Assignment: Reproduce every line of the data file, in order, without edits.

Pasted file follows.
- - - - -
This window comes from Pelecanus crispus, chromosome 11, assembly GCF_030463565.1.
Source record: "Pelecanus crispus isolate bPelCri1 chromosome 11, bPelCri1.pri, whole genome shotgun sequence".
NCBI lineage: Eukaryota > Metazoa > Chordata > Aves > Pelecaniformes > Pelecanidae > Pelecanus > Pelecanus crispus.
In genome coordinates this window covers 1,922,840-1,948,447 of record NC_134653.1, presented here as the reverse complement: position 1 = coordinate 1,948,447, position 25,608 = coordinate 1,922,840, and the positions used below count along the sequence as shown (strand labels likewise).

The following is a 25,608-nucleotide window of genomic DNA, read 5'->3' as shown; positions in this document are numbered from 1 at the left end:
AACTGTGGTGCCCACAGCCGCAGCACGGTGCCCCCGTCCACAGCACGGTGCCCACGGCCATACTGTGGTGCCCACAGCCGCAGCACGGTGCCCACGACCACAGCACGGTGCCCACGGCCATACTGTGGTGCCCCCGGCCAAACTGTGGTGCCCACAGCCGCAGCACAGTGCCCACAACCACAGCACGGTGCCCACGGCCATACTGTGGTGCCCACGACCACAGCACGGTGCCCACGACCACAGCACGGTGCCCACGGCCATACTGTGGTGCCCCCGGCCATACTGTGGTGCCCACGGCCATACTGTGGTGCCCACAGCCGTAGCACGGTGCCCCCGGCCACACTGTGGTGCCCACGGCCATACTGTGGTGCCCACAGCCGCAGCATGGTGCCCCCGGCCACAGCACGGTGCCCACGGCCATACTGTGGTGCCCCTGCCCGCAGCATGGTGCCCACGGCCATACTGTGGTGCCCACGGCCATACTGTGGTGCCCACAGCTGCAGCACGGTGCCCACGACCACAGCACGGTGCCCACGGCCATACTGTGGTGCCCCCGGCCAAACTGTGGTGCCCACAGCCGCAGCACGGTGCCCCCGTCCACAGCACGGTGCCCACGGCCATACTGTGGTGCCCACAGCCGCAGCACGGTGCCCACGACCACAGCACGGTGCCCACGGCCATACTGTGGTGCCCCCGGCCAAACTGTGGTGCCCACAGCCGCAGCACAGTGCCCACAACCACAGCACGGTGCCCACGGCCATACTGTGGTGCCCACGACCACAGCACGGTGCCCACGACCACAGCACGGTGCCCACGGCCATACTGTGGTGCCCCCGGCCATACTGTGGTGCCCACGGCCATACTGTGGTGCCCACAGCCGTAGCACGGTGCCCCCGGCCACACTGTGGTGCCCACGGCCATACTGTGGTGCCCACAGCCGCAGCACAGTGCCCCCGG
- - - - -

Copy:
This window comes from Pelecanus crispus, chromosome 11, assembly GCF_030463565.1.
Source record: "Pelecanus crispus isolate bPelCri1 chromosome 11, bPelCri1.pri, whole genome shotgun sequence".
NCBI lineage: Eukaryota > Metazoa > Chordata > Aves > Pelecaniformes > Pelecanidae > Pelecanus > Pelecanus crispus.
In genome coordinates this window covers 1,922,840-1,948,447 of record NC_134653.1, presented here as the reverse complement: position 1 = coordinate 1,948,447, position 25,608 = coordinate 1,922,840, and the positions used below count along the sequence as shown (strand labels likewise).

The following is a 25,608-nucleotide window of genomic DNA, read 5'->3' as shown; positions in this document are numbered from 1 at the left end:
AACTGTGGTGCCCACAGCCGCAGCACGGTGCCCCCGTCCACAGCACGGTGCCCACGGCCATACTGTGGTGCCCACAGCCGCAGCACGGTGCCCACGACCACAGCACGGTGCCCACGGCCATACTGTGGTGCCCCCGGCCAAACTGTGGTGCCCACAGCCGCAGCACAGTGCCCACAACCACAGCACGGTGCCCACGGCCATACTGTGGTGCCCACGACCACAGCACGGTGCCCACGACCACAGCACGGTGCCCACGGCCATACTGTGGTGCCCCCGGCCATACTGTGGTGCCCACGGCCATACTGTGGTGCCCACAGCCGTAGCACGGTGCCCCCGGCCACACTGTGGTGCCCACGGCCATACTGTGGTGCCCACAGCCGCAGCATGGTGCCCCCGGCCACAGCACGGTGCCCACGGCCATACTGTGGTGCCCCTGCCCGCAGCATGGTGCCCACGGCCATACTGTGGTGCCCACGGCCATACTGTGGTGCCCACAGCTGCAGCACGGTGCCCACGACCACAGCACGGTGCCCACGGCCATACTGTGGTGCCCCCGGCCAAACTGTGGTGCCCACAGCCGCAGCACGGTGCCCCCGTCCACAGCACGGTGCCCACGGCCATACTGTGGTGCCCACAGCCGCAGCACGGTGCCCACGACCACAGCACGGTGCCCACGGCCATACTGTGGTGCCCCCGGCCAAACTGTGGTGCCCACAGCCGCAGCACAGTGCCCACAACCACAGCACGGTGCCCACGGCCATACTGTGGTGCCCACGACCACAGCACGGTGCCCACGACCACAGCACGGTGCCCACGGCCATACTGTGGTGCCCCCGGCCATACTGTGGTGCCCACGGCCATACTGTGGTGCCCACAGCCGTAGCACGGTGCCCCCGGCCACACTGTGGTGCCCACGGCCATACTGTGGTGCCCACAGCCGCAGCACAGTGCCCCCGG